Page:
Big Obsidian Flow

Much of our trip to central Oregon had been shrouded in fog. I was finding this increasingly frustrating and disappointing, because I came specifically to see things and I couldn’t, and there was nothing I could do to change that.

The older I get, the more bittersweet my travels become. I know that it’s very likely that we will not pass this way again. The world is too big, and there’s just too much to see and entirely too little time. So this feeling of having spectacular view just beyond my reach made me want to have a good cry on some park ranger’s shoulder.

This emotion came to a head when we went to the Big Obsidian Flow, which covers about a square mile, and overlooks Lake Paulina. Volcanoes produce obsidian when there’s a high silica content to the lava and it cools quickly with little or no bubbles. What you get is a shiny black glass that produces a sharp edge and is ideal for making cutting tools.

When we got to the parking lot of the site, I got really excited because the map showed the walk was a relatively short one. I imagined climbing up over the rim and seeing a mile of smooth black glass sparkling in the sun, with a painfully blue lake below.

Instead, what we got was a beautiful, crumbly hillside, partially covered in snow, leading down to tiny Lost Lake, which was slate grey due to the cloud cover. And there was a path leading up over the rim, but the hand railings had been removed and the path was roped off due to weather. My expectations of seeing the Big Obsidian Flow shattered like glass.

I stood there, wanting to scream, because we were there, dammit, and my sister and brother-in-law, in particular, had traveled nearly 3000 miles to come here. I was tempted to step over the rope and climb the stairs without handrails anyway, to at least look over the rim. But a) there were other tourists milling about, b) I’m pathetically prone to following rules, and c) I don’t ever want to be one of those idiots that gets injured in a national park due to my own stupidity. I’ve never wanted to own a drone so badly in my life.

Instead, I contented myself with seeing a few really large black glass chunks, and reading some informational placards, knowing that this opportunity would come but once, and it just wasn’t going to happen. Maybe my white privileged butt needed to be reminded that there are some things you just don’t get to see in this life. Some things will remain just out of reach. Them’s the breaks.

And then I came home and looked it up on Youtube, and it turns out that over the rim I would have seen another, albeit larger, hill of broken rock, composed of only 10 percent obsidian. So yeah. Life goes on.

I still enjoyed the company of loved ones in a really unusual landscape, and will have memories to carry with me that will make me smile. When all’s said and done, my problems are pretty first world. I really do have it pretty darned good.

I wrote an actual book, and you can own it! How cool is that?

An Adventure Fraught with Pangs of Conscience

I try really hard to live gently upon this earth. I recycle. I eat locally as much as I can. I don’t use fertilizer or Roundup on my lawn (and shame on you if you do!) I boycott the most environmentally abusive corporations. I feel guilty every time I use my car.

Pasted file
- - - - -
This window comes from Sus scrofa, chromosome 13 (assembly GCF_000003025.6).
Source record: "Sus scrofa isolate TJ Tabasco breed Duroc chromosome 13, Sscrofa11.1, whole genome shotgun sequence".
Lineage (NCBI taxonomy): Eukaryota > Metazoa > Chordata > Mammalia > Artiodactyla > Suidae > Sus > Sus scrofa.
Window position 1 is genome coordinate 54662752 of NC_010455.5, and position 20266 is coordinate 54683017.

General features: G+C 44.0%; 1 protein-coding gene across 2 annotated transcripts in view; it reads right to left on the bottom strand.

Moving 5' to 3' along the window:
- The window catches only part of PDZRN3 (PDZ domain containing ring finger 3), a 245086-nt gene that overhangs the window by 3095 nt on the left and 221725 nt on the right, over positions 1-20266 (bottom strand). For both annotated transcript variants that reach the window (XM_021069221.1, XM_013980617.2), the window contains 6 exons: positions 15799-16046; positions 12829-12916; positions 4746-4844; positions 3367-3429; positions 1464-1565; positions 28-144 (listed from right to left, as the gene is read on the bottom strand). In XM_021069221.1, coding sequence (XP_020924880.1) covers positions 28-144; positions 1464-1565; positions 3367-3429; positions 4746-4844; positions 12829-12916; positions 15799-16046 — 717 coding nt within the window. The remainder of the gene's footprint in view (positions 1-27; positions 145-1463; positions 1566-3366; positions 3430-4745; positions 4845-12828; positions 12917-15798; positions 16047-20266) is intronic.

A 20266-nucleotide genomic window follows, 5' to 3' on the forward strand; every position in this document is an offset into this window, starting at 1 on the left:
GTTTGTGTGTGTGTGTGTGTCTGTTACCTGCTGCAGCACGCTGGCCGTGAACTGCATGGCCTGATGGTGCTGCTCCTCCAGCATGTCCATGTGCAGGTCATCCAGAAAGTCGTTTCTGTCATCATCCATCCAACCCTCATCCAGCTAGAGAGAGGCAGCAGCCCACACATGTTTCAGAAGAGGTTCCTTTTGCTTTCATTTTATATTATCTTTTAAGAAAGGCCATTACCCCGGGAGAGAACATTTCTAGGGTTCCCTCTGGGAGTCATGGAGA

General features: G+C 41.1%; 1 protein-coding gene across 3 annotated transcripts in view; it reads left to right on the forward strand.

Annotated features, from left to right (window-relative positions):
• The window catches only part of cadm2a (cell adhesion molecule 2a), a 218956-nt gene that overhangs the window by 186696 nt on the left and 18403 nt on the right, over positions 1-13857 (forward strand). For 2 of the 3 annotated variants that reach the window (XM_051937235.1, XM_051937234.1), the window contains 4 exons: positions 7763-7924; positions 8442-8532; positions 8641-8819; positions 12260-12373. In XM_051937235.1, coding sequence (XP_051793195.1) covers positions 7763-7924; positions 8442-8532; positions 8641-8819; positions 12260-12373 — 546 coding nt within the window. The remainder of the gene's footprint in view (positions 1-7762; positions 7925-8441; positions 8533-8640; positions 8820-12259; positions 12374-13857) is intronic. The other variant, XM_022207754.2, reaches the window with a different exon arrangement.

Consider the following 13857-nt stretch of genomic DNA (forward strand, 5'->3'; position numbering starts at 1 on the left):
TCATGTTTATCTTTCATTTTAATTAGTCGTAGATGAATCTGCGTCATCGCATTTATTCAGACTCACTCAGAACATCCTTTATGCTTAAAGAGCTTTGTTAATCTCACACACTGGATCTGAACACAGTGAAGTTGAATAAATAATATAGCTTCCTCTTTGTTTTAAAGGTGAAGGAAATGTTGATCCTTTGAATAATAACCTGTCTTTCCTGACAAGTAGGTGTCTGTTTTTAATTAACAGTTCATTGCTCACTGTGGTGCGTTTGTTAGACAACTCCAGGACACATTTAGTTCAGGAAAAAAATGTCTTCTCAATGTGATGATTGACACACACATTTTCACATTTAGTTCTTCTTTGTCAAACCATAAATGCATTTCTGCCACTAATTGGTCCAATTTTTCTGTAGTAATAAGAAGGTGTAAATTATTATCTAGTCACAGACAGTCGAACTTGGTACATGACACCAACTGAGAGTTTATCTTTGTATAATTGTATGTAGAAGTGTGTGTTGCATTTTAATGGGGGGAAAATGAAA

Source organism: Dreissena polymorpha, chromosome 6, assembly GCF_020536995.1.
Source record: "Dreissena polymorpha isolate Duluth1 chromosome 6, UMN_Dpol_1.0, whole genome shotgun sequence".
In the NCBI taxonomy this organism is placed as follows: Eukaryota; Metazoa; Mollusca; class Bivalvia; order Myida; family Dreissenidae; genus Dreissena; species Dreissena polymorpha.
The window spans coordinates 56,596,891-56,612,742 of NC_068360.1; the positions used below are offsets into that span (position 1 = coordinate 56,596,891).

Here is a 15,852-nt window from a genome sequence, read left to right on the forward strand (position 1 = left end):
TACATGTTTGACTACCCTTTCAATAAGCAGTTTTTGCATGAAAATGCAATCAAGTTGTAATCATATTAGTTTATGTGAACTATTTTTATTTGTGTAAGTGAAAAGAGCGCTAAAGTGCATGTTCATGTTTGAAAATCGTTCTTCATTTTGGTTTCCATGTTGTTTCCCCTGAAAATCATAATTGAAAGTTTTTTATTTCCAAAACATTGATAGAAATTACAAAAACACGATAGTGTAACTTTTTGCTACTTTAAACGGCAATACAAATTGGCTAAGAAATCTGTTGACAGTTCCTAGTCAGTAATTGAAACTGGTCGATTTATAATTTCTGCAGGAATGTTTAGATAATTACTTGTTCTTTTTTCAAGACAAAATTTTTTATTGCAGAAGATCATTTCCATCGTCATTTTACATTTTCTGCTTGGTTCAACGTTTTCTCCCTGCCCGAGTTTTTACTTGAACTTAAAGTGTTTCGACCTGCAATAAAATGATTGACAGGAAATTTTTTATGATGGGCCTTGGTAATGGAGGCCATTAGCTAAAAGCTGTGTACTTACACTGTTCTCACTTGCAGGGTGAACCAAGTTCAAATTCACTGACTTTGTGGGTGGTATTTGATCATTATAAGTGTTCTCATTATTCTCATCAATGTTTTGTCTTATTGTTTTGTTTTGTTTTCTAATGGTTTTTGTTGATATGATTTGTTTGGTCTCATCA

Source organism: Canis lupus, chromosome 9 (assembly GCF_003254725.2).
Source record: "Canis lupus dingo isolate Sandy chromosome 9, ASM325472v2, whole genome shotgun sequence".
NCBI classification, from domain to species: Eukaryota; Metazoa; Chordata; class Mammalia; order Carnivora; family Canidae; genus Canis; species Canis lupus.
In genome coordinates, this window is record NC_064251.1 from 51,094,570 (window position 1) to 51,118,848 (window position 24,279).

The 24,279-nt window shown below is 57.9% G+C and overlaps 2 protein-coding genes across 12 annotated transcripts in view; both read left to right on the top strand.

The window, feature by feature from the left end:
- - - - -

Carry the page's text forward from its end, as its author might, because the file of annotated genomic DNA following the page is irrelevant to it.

But the other day, I went snowmobiling for the first time ever. At age 54. And it was… FREAKING AWESOME!!!!

I’ll probably go straight to hell.

After being fitted with an XXL helmet to fit my XXL head, we went to Crystal Springs Sno-Park, and since it was a Monday, we had the entire place to ourselves. We went deep into the Cascade Mountains, crossing Stampede Pass and Meadow Pass, and skirting the edge of Lost Lake. It was a beautiful day for it. Clear blue skies, perfect snow conditions, and not terribly cold. Glorious.

We covered 37 miles. I got to see parts of Washington State that most people never get to see. One of the things I love most about living out here is the pure majesty of the landscape. Just a couple hours outside the cities, you are in one amazing natural setting or another. I want to explore every inch of this state.

I knew I’d love the views. And why does food taste so much better outdoors? I absolutely adored the peace and quiet when we stopped and gazed into the valley.

But, heaven help me, I also loved blasting along the straightaways, a rooster tail of snow behind me. The roar of the engine sounded like I was riding atop a chainsaw. Woo hoo! What a rush! I don’t think I’ve ever felt so powerful in my entire life.

But at the same time, I was thinking about the environmental impact I was making, and I was feeling kind of ashamed because of it. (Some company in Canada is working on creating electric snowmobiles. I hope they catch on.) I also didn’t see much wildlife at all in that gorgeous place which should have been crawling with it. I’m sure the noise agitates them. Making a creature run away in the dead of winter when every calorie counts is really an awful thing to do.

It’s really hard to have this kind of fun as a human being without also being utterly selfish. Lightning may strike me dead, but I have to admit I want to go again next year. In the meantime, I think I need to go plant about 150 trees.

I wrote an actual book, and you can own it! How cool is that?